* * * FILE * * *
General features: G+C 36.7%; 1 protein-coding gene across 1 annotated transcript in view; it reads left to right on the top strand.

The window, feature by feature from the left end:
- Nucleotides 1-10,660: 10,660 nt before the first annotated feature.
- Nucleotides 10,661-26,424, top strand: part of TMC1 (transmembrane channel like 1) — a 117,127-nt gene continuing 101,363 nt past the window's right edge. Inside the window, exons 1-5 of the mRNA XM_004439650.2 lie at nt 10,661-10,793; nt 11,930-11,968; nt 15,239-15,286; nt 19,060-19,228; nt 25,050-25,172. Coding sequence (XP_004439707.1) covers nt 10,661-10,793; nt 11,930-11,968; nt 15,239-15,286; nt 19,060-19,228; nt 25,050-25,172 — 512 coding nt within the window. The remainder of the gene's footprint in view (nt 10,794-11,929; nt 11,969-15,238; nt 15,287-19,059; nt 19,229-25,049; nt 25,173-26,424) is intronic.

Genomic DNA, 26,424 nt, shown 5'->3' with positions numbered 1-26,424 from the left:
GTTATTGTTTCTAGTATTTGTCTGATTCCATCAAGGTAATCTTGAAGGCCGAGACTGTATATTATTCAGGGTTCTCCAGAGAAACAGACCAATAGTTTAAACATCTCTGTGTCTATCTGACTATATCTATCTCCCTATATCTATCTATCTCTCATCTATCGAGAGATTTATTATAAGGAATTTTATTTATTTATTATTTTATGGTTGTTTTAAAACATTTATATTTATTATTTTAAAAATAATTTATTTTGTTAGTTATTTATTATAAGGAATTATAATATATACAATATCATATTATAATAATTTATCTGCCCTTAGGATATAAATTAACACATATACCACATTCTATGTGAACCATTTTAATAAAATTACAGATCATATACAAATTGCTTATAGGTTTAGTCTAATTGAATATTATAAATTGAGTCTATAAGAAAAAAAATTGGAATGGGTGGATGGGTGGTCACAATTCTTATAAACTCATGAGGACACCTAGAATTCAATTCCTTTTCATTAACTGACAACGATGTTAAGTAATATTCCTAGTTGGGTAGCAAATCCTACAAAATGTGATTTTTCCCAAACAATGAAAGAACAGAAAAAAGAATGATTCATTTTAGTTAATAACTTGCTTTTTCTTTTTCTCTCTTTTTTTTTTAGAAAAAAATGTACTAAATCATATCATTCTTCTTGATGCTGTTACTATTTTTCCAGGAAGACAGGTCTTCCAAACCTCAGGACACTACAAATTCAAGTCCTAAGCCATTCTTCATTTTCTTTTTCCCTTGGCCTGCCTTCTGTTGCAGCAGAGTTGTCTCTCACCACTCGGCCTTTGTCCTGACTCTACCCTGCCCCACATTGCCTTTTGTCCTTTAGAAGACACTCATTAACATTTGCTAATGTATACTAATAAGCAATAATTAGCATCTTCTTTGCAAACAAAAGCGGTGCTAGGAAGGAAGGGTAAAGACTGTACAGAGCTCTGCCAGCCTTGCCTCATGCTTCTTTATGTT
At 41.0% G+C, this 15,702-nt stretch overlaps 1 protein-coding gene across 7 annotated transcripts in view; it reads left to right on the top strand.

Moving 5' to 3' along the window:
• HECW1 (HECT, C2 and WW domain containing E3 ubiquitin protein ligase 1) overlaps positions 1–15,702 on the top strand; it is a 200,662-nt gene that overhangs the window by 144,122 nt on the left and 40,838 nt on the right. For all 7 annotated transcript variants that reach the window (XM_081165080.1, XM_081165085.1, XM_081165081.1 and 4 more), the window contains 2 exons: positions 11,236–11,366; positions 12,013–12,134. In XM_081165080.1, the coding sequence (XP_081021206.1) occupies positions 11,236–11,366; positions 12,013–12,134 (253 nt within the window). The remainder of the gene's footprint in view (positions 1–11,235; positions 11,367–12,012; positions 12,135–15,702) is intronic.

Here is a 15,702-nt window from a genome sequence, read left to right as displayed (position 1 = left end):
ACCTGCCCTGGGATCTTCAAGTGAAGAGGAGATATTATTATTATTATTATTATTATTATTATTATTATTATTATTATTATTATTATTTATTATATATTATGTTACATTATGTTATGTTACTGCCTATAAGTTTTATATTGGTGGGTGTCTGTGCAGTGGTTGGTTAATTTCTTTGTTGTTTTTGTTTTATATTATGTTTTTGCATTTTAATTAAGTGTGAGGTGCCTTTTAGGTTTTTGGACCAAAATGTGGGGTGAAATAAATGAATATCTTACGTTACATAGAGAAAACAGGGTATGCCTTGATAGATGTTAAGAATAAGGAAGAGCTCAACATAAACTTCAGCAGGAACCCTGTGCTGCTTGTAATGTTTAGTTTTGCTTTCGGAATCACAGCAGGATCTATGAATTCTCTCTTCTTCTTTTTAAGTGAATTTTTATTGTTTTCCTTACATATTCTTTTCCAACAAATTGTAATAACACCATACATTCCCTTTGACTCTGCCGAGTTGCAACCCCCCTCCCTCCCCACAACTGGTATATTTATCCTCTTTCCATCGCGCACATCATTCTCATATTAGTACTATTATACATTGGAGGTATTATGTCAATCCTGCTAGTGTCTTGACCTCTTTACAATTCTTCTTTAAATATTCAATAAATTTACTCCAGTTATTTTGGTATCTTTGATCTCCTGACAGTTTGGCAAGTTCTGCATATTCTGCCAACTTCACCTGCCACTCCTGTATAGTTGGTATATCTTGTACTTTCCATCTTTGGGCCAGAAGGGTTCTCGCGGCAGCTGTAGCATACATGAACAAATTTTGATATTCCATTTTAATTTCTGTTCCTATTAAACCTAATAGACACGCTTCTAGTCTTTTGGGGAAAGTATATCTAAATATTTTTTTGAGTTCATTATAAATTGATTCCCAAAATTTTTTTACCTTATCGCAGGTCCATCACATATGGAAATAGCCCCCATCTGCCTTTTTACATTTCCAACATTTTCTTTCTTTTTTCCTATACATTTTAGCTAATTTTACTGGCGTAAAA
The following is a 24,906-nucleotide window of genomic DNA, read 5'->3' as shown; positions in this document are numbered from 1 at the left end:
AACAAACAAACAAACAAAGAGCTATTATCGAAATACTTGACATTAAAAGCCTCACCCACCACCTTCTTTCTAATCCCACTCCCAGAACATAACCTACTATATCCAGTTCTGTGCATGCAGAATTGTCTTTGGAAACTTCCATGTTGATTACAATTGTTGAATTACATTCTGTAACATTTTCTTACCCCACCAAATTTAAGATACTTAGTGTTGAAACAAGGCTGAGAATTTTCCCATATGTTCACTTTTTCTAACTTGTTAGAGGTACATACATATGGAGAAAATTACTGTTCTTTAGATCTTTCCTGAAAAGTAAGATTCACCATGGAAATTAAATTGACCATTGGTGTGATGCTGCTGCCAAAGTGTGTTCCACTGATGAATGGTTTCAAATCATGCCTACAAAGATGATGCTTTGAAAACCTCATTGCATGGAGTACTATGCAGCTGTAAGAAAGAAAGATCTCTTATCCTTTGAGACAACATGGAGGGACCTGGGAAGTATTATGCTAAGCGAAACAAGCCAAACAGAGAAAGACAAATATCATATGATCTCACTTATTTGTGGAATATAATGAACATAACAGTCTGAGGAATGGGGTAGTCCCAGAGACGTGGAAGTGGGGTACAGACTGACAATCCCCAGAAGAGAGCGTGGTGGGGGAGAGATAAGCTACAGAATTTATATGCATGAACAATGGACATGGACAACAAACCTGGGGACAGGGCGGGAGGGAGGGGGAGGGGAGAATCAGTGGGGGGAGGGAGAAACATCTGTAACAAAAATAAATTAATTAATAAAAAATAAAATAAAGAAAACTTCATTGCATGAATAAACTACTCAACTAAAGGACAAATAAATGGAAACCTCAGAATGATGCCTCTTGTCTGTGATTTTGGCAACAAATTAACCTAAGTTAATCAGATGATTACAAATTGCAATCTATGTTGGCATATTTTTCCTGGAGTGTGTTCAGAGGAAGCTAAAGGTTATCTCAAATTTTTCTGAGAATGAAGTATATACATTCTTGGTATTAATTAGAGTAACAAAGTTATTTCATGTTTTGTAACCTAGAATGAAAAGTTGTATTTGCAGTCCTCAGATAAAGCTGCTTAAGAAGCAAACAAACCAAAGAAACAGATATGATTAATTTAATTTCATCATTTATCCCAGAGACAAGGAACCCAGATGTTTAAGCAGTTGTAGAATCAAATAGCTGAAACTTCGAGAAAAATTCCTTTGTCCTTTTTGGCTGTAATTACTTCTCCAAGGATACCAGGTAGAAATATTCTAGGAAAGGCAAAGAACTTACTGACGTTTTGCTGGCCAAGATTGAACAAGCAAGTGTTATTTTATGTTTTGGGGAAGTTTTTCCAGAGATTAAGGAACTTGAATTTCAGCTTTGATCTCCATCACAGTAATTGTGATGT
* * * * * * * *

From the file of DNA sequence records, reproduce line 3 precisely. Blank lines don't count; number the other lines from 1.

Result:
- Nucleotides 1-10,660: 10,660 nt before the first annotated feature.